The 1031 exchange also has a few other drawbacks and limitations, in addition to the tight timeframes.  For example, partnership split ups and split ups of certain other types of ownership entities (with the exception of tenant in common ownership) cannot usually be accomplished, which forces owners to remain joined with one another in the ownership of the replacement property, even where their interests and goals may differ, or where acrimony exists.  And furthermore, there are certain types of assets that are simply not appropriate subjects for 1031 Exchange treatment.  These include sales of very valuable primary residences where the capital gain exceeds the IRC Section 121 Primary Residence Exclusion; vacation homes; the goodwill from business sales (which is often the most valuable asset); and sales of securities and instruments of indebtedness, among other things.

It is also worth noting that the Federation of Exchange Accommodators, a trade association for qualified intermediaries (a necessary party to 1031 Exchange transactions), has recently disseminated warnings to their constituency of the possibility of substantial reductions to the use of 1031 exchanges.  Recently, there have been proposals put forth by certain politicians to limit or cap the availability of the 1031 Exchange.  Such proposals have included, among other things, a $1,000,000 cap on the tax deferral per transaction, and even the elimination of the exchange structure entirely.  Clearly, the 1031 Exchange is a useful tax deferral alternative when the limitations of that structure are consistent with the overall goals of the investor.  But the inflexibility of the structure, and inapplicability to many types of transactions, has motivated many taxpayers to look elsewhere for capital gains tax relief.

Another popular and longstanding tax deferral strategy is the IRC Section 453 sale, commonly known as an installment sale or seller financing, whereby the seller takes back a note from the buyer for some or all of the purchase price, in lieu of immediate payment, which note secures the loan and provides for a negotiated rate or return to the seller.   The traditional reason for seller financing is for a seller to provide an additional inducement to a buyer to purchase their property, by extending private financing characterized by attractive terms that the buyer might not otherwise have the means to secure, and the availability of such private financing can often be the catalyst for consummating a sale between the parties.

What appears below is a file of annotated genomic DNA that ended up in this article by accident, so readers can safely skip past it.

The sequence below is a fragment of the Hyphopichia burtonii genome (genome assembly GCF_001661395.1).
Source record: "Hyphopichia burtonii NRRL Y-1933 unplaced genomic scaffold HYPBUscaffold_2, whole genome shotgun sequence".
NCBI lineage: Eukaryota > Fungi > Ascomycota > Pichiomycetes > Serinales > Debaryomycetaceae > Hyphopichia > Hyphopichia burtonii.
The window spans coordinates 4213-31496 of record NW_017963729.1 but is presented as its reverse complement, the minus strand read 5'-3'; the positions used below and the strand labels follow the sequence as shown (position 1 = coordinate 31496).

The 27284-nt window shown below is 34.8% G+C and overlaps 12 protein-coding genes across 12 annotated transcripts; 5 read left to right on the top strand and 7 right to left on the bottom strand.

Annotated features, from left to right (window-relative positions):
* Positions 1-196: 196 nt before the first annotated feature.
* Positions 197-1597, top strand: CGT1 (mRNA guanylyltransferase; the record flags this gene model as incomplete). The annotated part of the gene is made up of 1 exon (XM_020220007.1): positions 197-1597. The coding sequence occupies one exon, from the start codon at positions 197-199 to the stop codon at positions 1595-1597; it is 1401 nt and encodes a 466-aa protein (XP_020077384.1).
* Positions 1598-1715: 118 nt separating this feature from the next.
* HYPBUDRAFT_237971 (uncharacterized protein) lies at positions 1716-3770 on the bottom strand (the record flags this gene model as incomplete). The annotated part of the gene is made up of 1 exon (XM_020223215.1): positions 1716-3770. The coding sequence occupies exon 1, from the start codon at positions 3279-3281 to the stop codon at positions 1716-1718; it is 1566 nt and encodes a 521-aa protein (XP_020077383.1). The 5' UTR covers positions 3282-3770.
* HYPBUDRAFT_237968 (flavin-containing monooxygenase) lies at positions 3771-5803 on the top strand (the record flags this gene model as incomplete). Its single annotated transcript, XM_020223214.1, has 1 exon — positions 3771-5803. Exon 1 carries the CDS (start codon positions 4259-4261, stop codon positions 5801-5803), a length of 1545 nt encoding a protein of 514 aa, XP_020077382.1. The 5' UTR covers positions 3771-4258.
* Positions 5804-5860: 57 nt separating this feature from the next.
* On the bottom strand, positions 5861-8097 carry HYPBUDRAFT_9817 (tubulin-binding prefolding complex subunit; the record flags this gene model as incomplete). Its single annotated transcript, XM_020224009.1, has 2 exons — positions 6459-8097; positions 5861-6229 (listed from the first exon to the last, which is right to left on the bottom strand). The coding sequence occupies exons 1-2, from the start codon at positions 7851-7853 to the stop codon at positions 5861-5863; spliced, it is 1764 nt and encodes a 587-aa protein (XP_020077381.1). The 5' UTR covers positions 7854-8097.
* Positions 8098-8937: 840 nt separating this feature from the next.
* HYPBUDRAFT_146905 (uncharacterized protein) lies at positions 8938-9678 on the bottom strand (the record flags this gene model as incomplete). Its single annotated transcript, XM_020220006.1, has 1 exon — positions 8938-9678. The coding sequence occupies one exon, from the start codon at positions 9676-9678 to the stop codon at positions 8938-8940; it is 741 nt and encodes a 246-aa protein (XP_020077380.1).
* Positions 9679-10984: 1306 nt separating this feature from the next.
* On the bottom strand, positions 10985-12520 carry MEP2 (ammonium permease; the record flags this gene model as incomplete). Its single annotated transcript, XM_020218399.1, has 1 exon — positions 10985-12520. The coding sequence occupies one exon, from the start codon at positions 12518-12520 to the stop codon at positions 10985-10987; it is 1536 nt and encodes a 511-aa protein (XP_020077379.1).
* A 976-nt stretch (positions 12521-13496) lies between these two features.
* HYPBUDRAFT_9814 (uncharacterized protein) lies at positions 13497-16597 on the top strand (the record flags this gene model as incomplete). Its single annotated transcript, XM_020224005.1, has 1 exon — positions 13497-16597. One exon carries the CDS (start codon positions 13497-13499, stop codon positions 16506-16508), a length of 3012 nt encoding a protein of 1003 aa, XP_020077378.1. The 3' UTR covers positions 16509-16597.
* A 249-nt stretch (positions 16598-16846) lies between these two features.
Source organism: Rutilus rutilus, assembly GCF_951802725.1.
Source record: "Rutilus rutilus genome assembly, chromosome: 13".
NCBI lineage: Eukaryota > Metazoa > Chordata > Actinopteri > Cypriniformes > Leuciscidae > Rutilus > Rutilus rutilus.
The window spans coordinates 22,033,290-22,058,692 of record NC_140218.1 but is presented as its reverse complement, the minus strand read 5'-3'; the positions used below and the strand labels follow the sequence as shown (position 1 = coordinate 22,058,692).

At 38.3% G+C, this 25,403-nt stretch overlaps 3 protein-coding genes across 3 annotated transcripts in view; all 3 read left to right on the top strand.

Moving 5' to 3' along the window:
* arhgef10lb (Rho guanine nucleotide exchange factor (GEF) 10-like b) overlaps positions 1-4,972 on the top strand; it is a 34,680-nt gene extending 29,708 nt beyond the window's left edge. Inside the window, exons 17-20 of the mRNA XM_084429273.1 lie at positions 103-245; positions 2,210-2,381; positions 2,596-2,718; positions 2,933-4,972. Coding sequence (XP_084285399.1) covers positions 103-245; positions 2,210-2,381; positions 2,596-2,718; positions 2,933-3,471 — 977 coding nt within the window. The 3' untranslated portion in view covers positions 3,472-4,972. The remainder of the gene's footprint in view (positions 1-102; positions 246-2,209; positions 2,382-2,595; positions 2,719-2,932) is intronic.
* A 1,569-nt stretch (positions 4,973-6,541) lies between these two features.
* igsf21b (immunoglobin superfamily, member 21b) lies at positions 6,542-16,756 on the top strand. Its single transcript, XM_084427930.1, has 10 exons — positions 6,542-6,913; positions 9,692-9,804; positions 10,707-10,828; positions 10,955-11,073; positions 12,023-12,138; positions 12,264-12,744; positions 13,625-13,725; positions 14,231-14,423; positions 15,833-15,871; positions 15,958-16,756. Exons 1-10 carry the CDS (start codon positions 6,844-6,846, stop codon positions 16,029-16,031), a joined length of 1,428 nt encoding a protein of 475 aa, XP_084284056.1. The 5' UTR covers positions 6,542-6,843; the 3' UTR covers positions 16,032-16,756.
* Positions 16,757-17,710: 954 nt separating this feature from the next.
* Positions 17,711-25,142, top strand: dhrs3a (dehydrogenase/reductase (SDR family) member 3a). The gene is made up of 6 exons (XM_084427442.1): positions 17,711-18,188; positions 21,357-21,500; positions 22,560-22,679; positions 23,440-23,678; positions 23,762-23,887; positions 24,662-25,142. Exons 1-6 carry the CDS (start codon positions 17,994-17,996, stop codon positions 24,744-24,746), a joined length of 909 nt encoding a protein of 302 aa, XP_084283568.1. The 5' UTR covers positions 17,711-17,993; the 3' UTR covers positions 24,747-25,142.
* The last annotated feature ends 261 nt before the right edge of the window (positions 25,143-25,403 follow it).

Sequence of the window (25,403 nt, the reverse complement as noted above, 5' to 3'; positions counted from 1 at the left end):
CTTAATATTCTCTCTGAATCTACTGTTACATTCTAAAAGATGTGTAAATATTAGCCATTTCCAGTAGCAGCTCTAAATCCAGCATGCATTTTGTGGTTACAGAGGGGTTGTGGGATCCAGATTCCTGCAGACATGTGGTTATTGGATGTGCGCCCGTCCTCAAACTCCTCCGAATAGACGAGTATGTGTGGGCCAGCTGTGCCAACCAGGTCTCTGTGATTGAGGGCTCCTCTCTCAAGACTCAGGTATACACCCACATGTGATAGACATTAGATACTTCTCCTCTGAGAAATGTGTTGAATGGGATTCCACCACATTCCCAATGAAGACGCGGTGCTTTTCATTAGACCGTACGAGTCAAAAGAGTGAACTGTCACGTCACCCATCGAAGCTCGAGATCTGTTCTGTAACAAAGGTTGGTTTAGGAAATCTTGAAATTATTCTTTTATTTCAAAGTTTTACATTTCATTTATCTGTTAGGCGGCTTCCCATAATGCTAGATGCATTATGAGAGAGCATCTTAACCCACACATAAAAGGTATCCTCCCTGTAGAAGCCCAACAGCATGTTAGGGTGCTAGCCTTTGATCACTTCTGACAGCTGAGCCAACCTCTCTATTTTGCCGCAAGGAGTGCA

The basic principle on which tax deferral through seller financing is based is that since the seller is not actually receiving the principle of the sale of their asset, the capital gains taxes are not recognized until they do, according to the payment schedule in the note.  So, if the payments from the purchaser are spread out over a period of years, the buyer does not pay the capital gains taxes until such time as the principal payments are actually received.  Therefore, instead of suffering a significant and immediate equity drain at the time of closing, the seller can retain control over the money that would otherwise have been paid in taxes and can benefit by leveraging that capital during the period of the installment arrangement.  For example, if a property with a zero basis is sold for $1,000,000, and the transaction is structured as an instalment sale with equal payments over five years, then the full $1,000,000 of capital gain (perhaps as much as $300,000 to $400,000 of combined taxes) will not be recognized in the year of the sale.  Instead, only the capital gains taxes attributable to $200,000 of gain will be recognized will be recognized in the first year, and in each of the subsequent four years, until the full amount of principle is received by the buyer.